Spirit Airlines Furloughs Pilots, Defers Aircraft Deliveries

By Spyros Georgilidakis | April 8, 2024

Spirit Airlines is deferring aircraft deliveries and will start furloughing pilots later this year, following JetBlue’s failed takeover bid.

Just over a month ago, we saw that Spirit Airways and JetBlue Airlines announced that they are giving up their efforts to appeal a ruling that put an end to their merger bid. Even before that, there were worries that Spirit could face bankruptcy as a result.

Spirit Airlines Furloughs Pilots, Defers Aircraft Deliveries
Photo: JTOcchialini, CC BY-SA 2.0

The latest news is that Spirit is trying to conserve cash by taking actions that impact its pilots and its future aircraft deliveries. Pilot furloughs will begin on the 1st of September, affecting 260 pilots.

As for aircraft, Spirit will continue to take deliveries of new jets this year and for the first half of 2025. But deliveries from the second half of next year are getting deferred to 2030 or later.

Spirit Airlines Furloughs Pilots, Defers Aircraft Deliveries
Photo: Forsaken Films

Spirit claims that by furloughing pilots and deferring aircraft deliveries, it will improve its liquidity by approximately $340 million over the next two years. It is unclear at this time how much the airline’s strategy will impact cabin crews and other employees.

Spirit and the Timing of Pilot Furloughs and Aircraft Delivery Deferrals

In previous years, Spirit had been pursuing a rapid growth, placing a number of aircraft, right up to the start of the pandemic. More recently, the airline benefited from domestic recovery and pursued a network expansion in popular leisure routes.

Photo: Jack Plant

However, other airlines were doing the same. We have seen how the resulting overcapacity in Florida is forcing airlines like Frontier to change their strategy. But Spirit has an additional issue, in having a large fleet of grounded A320neo-family aircraft, because of Pratt & Whitney engines that need unscheduled checks.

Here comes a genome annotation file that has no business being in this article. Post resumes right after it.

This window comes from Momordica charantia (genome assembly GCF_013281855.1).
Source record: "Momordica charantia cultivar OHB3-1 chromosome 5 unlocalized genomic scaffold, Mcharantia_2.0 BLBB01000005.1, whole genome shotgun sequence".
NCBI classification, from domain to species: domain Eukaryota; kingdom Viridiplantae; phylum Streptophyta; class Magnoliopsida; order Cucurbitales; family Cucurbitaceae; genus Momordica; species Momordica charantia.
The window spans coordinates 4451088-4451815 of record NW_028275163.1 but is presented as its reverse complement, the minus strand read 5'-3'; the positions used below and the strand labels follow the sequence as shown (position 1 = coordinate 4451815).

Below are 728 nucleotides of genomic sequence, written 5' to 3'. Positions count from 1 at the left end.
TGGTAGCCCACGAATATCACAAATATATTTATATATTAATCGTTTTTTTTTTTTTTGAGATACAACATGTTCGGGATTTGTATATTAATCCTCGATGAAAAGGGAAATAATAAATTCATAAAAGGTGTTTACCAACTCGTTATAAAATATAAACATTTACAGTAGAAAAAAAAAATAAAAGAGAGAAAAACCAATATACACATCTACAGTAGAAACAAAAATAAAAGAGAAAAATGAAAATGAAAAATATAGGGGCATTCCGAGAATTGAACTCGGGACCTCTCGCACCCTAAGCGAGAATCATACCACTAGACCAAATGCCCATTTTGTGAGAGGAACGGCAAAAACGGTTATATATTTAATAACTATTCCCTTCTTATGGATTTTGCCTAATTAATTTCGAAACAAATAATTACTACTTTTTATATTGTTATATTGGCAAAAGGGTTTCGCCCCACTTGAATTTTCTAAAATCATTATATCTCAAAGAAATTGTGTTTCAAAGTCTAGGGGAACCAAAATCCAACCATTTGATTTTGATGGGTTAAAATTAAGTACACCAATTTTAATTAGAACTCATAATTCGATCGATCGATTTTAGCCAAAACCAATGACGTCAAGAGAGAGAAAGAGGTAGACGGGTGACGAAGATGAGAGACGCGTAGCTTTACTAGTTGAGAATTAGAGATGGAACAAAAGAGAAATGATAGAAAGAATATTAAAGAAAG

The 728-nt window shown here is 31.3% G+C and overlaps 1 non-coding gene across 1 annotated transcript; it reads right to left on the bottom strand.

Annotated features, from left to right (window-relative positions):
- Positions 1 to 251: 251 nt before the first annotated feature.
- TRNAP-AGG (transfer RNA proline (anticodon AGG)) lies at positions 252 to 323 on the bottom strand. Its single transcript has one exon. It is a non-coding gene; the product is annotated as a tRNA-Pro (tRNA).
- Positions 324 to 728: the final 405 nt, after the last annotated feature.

That’s why Spirit isn’t stopping aircraft deliveries until nine months after it starts furloughing pilots. The airline needs some new jets for now, as P&W engine checks could still last for many months to come.

Photo: Brice Cooper

In the current environment, Airbus would likely have very little (if any) trouble remarketing Spirit’s aircraft delivery slots after Q2 of 2025. The events of the past few years mean that there is an aircraft shortage, so Airbus has likely already found homes for these jets.

With large numbers of existing aircraft grounded (due to engine checks), Spirit can’t fly enough to need all of its pilots. But the combination of grounded jets and no new deliveries means that its operations will shrink substantially. And given the overcapacity issue, this means that Spirit will lose a good portion of its market share in several markets.


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